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Gordon Still Burns With Intensity To Reach Victory Lane At Daytona

DAYTONA BEACH, Fla. – It was 20 years ago that a scrawny kid with a cheesy-looking mustache and a Buster Brown haircut from Pittsboro, Ind., showed up at Daytona International Speedway for his first Daytona 500. He arrived with a lot of hype as NASCAR’s star of the future, and he immediately backed that up by winning for the first time in a Cup car in the first of two Gatorade 125 qualifying races in 1993.

That Hoosier hotshot was Jeff Gordon, who would go on to become the face of NASCAR for a generation. Gordon racked up some of the most impressive statistics of that era, including winning the inaugural Brickyard 400 in 1994 at the Indianapolis Motor Speedway. Gordon has won four Brickyard 400s, three Daytona 500s and four NASCAR Sprint Cup titles and 87 Cup races during his career.

Only NASCAR legends Richard Petty, with 200, and David Pearson, with 105, have won more races than Gordon.

Not bad for a kid who had a “gee whiz” attitude when he drove a rainbow-colored DuPont Chevrolet into Daytona Victory Lane after winning that qualifying race in 1993.

“That was huge,” Gordon said of that victory. “That was more of I didn't expect anything, didn't plan on it, and it happened. I was just like, Wow, how did that just happen? Now I go into the Duels, make that same move and finish 15th. I'm like, 'Gosh, the move worked that time, not necessarily other times.'

“We've won a bunch of Duels. In 1993, it was a very special Daytona 500 for me. It's one I'll always remember because we qualified well, won the Duel, battled all day long in the top five with Dale, not just Earnhardt, but Jarrett, who won the race. It was a surreal experience for me that I'll never forget. My mind wandered during that race. There were only four or five of us up there, so you could breathe a little bit more. I just remember trying to take it all in. I mean, full grandstands, live television, Daytona 500, and I'm sitting there in a position as a rookie making an impact on the race and the sport, starting my career. That was exciting to me.”

Gordon was barely in his 20s when he arrived at Daytona that year; now he is in his 40s. While his boyish enthusiasm has been tempered by veteran experience, he is driven to succeed and is determined to score another win in the Daytona 500.

Has it really been 20 years?

“No, I can't believe it,” he said. “When I look in the mirror, I see more wrinkles and gray hair; I know it has been a while. I look at some of those old photos and things. It's been a heck of a ride, a lot of fun, great and challenging moments. I wouldn't have wanted or asked for anything different than the way it's been over the last 20 years.

“I've gotten beat up and beat myself up a little bit not being as competitive as I was 10 years ago. No matter how long you've been in this sport, when you're competitive like that, it's hard to manage those expectations. I'm so excited the way this team has stepped up. Winning the final race of the year last year was big for us. I think I've got a crew chief that can take us all the way. The pressure's on me to step up my game and maintain that level of consistency and drive and talent that I've had that's gotten me to this level and has gotten us wins and championships.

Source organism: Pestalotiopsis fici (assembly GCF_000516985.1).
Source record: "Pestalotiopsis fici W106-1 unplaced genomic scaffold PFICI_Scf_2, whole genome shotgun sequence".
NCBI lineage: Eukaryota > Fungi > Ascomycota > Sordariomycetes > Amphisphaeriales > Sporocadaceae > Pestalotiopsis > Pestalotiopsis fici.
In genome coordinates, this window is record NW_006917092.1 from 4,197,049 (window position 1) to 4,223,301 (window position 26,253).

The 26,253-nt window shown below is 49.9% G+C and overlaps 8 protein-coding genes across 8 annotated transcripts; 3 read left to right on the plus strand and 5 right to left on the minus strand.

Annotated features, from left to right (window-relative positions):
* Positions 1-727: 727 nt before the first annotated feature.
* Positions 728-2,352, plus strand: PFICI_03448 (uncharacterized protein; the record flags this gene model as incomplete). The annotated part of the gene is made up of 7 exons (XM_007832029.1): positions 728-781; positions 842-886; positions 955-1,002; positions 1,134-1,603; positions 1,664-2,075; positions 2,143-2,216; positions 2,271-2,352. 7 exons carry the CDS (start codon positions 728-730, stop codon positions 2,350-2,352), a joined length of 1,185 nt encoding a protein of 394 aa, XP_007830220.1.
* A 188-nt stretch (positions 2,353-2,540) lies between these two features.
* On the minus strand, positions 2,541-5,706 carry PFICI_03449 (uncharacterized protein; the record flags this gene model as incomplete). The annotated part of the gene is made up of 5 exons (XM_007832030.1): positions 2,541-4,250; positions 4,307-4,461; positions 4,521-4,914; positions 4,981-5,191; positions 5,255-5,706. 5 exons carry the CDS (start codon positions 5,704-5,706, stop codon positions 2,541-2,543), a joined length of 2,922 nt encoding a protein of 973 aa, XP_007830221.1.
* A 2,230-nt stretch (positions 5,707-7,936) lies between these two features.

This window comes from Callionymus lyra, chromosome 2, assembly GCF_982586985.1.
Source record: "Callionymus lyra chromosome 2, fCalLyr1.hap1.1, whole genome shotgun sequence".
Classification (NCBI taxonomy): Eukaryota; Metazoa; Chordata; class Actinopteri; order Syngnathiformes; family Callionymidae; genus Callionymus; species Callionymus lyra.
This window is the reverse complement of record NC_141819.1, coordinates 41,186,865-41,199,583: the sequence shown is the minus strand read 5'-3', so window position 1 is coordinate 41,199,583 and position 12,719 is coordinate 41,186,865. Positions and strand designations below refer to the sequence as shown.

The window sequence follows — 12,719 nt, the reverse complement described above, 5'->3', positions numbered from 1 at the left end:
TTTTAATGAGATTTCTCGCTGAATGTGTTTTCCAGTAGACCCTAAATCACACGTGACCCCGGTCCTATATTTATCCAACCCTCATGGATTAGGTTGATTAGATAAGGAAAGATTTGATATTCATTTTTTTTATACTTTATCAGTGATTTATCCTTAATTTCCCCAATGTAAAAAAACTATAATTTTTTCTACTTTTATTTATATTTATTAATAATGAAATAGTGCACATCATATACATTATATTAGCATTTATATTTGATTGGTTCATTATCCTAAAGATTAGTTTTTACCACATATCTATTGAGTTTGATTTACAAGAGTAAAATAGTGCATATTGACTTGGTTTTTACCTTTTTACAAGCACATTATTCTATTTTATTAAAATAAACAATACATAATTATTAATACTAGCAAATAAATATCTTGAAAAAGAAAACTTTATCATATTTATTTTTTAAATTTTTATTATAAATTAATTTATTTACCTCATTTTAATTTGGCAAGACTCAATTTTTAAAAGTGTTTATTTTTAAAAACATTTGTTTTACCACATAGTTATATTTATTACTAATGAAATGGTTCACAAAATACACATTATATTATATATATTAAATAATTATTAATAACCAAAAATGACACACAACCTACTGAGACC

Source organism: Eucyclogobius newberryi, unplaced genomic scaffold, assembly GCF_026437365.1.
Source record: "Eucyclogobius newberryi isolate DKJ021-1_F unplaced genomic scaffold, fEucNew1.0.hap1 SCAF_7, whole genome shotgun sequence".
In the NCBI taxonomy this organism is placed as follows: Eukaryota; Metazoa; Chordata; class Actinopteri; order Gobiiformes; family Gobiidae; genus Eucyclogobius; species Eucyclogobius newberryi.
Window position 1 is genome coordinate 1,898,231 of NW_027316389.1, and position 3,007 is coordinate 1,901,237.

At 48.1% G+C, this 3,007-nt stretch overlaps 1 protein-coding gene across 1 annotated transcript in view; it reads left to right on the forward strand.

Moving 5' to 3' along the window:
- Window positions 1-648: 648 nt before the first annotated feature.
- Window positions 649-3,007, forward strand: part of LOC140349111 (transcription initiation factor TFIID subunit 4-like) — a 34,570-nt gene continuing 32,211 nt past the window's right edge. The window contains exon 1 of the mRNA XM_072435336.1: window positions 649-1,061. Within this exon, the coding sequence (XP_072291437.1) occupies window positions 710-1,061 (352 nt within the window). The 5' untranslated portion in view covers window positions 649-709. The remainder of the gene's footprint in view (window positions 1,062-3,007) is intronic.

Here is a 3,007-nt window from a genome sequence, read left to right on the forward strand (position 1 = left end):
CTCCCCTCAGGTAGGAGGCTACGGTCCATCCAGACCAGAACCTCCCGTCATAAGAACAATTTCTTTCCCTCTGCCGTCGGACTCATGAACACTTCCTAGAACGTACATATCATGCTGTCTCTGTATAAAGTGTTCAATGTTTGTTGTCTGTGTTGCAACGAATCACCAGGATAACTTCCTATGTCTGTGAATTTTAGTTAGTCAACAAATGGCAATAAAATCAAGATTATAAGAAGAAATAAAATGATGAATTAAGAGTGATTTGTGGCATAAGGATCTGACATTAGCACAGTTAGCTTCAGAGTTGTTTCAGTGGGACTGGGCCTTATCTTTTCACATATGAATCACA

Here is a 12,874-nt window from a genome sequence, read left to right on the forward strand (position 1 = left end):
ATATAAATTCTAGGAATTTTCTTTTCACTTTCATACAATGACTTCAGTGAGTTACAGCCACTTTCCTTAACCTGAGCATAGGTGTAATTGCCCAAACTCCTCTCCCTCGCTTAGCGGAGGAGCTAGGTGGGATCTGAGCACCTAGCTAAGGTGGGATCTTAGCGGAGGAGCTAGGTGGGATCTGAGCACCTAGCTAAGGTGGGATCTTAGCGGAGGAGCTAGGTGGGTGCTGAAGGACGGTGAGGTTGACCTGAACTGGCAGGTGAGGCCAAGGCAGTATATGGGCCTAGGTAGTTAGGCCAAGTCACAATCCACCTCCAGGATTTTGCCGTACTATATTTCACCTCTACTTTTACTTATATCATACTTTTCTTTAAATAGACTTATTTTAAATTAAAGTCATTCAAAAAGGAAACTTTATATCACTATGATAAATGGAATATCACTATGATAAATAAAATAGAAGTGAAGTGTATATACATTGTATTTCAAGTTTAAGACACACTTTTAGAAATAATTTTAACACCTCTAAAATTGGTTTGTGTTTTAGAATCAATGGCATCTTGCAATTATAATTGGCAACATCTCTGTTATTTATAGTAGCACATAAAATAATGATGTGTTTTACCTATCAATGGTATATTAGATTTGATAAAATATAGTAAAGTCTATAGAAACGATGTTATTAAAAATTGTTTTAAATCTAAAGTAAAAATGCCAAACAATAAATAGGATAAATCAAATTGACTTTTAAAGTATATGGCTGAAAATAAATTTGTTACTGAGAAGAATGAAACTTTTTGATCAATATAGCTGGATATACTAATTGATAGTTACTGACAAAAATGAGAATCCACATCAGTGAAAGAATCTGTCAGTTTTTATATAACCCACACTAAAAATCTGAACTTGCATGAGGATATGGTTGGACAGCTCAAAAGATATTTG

“I know that I don't have 10 more years left in me. It's important to me to stay competitive as long as I possibly can. I think I definitely have a few more good years left in me.”

The autumn of Gordon’s career is more like an “Indian summer” because the competitive fire still burns fiercely in Gordon’s spirit because he wants it all – a win in the Daytona 500, a win at the Indianapolis Motor Speedway in July and another NASCAR Cup title.

“Everybody wants a Daytona 500 win,” Gordon said. “If you don't win another race, you win the Daytona 500; it's made a huge impact on your career. If you've won championships and haven't won the Daytona 500, you feel like you're missing something on your résumé. It is obviously very, very important to your stats and where your career is going.

“I've always looked at it as the single biggest race we have is this one. The single biggest thing we strive for is the championship in every season. So the championship is really the ultimate goal. But when you just look at each race you prepare for, you prepare for this one different.

“It is different. It's a huge, huge event. For all the good reasons, the history, the excitement and energy that this track and this event has is second to none.”

Even a driver as experienced and wise as Gordon still admits to getting jacked up before the Daytona 500. It’s a race every stock car driver dreams of winning, and Gordon knows what is like to make that dream a reality.

“Come Sunday morning, right when you're getting ready to take the green flag, everybody probably handles it differently,” Gordon said. “But for me, it's, ‘Oh, wow, the Daytona 500 is getting ready to start. It's a huge race. We've prepared and worked so hard. It's just been all work up to that point. It's all on the line, and this is the moment.

“So there's no doubt for me there's a few butterflies. Then once the green flag drops, it's back to business.”
 

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Gordon Still Burns With Intensity To Reach Victory Lane At Daytona
 
Gordon Still Burns With Intensity To Reach Victory Lane At Daytona
It was 20 years ago that a scrawny kid with a cheesy-looking mustache and a Buster Brown haircut from Pittsboro, Ind., showed up at Daytona International Speedway for his first Daytona 500. He arrived with a lot of hype as NASCAR’s star of the future, and he immediately backed that up by winning for the first time in a Cup car in the first of two Gatorade 125 qualifying races in 1993.
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